October 06, 2021
Creating an intuitive mobile UI for an immersive UX
How do you ensure the best experience for your audience?
Did you know that global smartphone data usage increased by 30% in 2020 and is expected to keep on rising this year?
We’ve all become reliant on mobile devices, and even more so in a pandemic. With so much time spent glued to our mobile devices, digital content should also evolve to fit these smaller screens for optimal viewing pleasure.
But creating content that’s good for a mobile user interface (UI) is not just about how it looks — even though design is a huge component — it’s about the entire user experience (UX). How a person consumes content on mobile differs greatly from how they would peruse it on a desktop.
Here are some things to look out for when designing your mobile UI.
1. Responsive mobile navigation
Mobile users are very goal oriented: 75% of them expect to get information they need immediately. That means being able to navigate an application on mobile easily is essential to ensure a smooth user experience.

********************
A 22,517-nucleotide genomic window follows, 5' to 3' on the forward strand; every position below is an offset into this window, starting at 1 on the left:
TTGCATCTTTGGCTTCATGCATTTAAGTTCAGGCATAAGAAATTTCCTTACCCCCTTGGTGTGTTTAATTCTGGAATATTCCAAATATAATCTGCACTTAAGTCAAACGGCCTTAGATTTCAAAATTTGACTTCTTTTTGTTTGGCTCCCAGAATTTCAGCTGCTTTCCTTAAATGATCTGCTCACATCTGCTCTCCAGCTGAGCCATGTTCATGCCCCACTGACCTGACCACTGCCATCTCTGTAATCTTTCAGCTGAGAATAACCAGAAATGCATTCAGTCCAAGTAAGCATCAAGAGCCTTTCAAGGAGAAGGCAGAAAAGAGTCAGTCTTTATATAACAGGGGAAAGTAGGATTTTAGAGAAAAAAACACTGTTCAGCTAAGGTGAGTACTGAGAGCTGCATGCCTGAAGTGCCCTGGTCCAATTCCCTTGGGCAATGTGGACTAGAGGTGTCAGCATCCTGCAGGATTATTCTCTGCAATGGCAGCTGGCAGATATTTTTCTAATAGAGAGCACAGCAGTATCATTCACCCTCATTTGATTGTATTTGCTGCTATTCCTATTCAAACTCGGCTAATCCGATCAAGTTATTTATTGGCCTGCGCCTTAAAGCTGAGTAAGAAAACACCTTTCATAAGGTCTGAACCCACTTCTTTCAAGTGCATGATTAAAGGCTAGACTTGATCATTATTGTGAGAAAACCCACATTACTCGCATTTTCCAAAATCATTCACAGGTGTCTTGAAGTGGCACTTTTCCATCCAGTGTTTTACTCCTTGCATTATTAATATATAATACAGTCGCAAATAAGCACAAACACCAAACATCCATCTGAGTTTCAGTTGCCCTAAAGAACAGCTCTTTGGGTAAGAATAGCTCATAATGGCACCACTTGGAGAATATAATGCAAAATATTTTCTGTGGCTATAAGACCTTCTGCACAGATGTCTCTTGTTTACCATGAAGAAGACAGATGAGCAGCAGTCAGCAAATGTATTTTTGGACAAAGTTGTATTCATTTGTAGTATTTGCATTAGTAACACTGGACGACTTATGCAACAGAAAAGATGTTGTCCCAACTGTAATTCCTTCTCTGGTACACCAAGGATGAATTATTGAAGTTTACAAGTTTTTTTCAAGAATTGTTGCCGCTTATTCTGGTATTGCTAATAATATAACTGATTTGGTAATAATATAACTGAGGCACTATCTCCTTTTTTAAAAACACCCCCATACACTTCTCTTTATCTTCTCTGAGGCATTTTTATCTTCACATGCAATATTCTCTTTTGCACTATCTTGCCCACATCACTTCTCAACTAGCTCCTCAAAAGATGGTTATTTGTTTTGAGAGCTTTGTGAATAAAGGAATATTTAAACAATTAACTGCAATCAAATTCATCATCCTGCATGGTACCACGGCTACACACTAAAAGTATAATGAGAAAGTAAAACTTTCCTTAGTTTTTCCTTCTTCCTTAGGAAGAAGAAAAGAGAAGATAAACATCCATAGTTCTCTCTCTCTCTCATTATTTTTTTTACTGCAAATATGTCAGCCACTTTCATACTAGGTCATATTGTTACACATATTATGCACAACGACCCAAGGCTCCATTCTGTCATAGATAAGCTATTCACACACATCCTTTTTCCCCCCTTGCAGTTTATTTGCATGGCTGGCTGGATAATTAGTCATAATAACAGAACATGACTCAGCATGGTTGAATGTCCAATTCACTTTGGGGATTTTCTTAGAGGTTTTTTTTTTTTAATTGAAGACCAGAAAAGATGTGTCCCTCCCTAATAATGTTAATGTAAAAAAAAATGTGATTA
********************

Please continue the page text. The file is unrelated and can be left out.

Instead of making users scroll through long pages, include a menu bar to enable users to get what they want much quicker. Navigation in mobile apps often comes in two forms or a combination of both: a tab bar and a navigation pane side drawer.
To simplify the process even more, you can also add a search bar like how Southeast Asian ride hailing giant Grab does on their app (pictured above). Users just need to type the first few letters of the food they are currently craving for, or the address they want to head to, and it intuitively predicts common search terms without requiring users to type the whole thing.